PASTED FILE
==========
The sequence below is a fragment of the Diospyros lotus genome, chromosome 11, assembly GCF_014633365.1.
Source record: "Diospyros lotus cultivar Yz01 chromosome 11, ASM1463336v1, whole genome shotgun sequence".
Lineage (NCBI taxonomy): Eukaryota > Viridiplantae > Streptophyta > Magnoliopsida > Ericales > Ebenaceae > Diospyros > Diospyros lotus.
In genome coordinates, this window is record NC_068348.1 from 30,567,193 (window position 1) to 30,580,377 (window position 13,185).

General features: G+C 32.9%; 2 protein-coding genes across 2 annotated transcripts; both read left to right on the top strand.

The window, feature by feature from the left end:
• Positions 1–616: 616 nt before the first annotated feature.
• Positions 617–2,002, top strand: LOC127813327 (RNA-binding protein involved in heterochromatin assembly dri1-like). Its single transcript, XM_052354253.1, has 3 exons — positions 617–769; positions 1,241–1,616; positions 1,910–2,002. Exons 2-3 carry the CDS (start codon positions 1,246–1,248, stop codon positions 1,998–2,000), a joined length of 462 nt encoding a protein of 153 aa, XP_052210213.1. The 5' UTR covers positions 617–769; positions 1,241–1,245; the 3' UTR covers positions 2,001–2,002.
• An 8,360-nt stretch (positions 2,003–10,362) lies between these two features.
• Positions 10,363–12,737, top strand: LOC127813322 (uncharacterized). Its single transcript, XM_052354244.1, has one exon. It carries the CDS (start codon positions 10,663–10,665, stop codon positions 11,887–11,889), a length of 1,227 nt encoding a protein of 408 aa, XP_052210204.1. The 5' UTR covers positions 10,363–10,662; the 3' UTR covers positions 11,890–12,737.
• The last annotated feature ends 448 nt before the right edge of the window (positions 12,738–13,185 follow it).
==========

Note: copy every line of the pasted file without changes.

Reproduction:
The sequence below is a fragment of the Diospyros lotus genome, chromosome 11, assembly GCF_014633365.1.
Source record: "Diospyros lotus cultivar Yz01 chromosome 11, ASM1463336v1, whole genome shotgun sequence".
Lineage (NCBI taxonomy): Eukaryota > Viridiplantae > Streptophyta > Magnoliopsida > Ericales > Ebenaceae > Diospyros > Diospyros lotus.
In genome coordinates, this window is record NC_068348.1 from 30,567,193 (window position 1) to 30,580,377 (window position 13,185).

General features: G+C 32.9%; 2 protein-coding genes across 2 annotated transcripts; both read left to right on the top strand.

The window, feature by feature from the left end:
• Positions 1–616: 616 nt before the first annotated feature.
• Positions 617–2,002, top strand: LOC127813327 (RNA-binding protein involved in heterochromatin assembly dri1-like). Its single transcript, XM_052354253.1, has 3 exons — positions 617–769; positions 1,241–1,616; positions 1,910–2,002. Exons 2-3 carry the CDS (start codon positions 1,246–1,248, stop codon positions 1,998–2,000), a joined length of 462 nt encoding a protein of 153 aa, XP_052210213.1. The 5' UTR covers positions 617–769; positions 1,241–1,245; the 3' UTR covers positions 2,001–2,002.
• An 8,360-nt stretch (positions 2,003–10,362) lies between these two features.
• Positions 10,363–12,737, top strand: LOC127813322 (uncharacterized). Its single transcript, XM_052354244.1, has one exon. It carries the CDS (start codon positions 10,663–10,665, stop codon positions 11,887–11,889), a length of 1,227 nt encoding a protein of 408 aa, XP_052210204.1. The 5' UTR covers positions 10,363–10,662; the 3' UTR covers positions 11,890–12,737.
• The last annotated feature ends 448 nt before the right edge of the window (positions 12,738–13,185 follow it).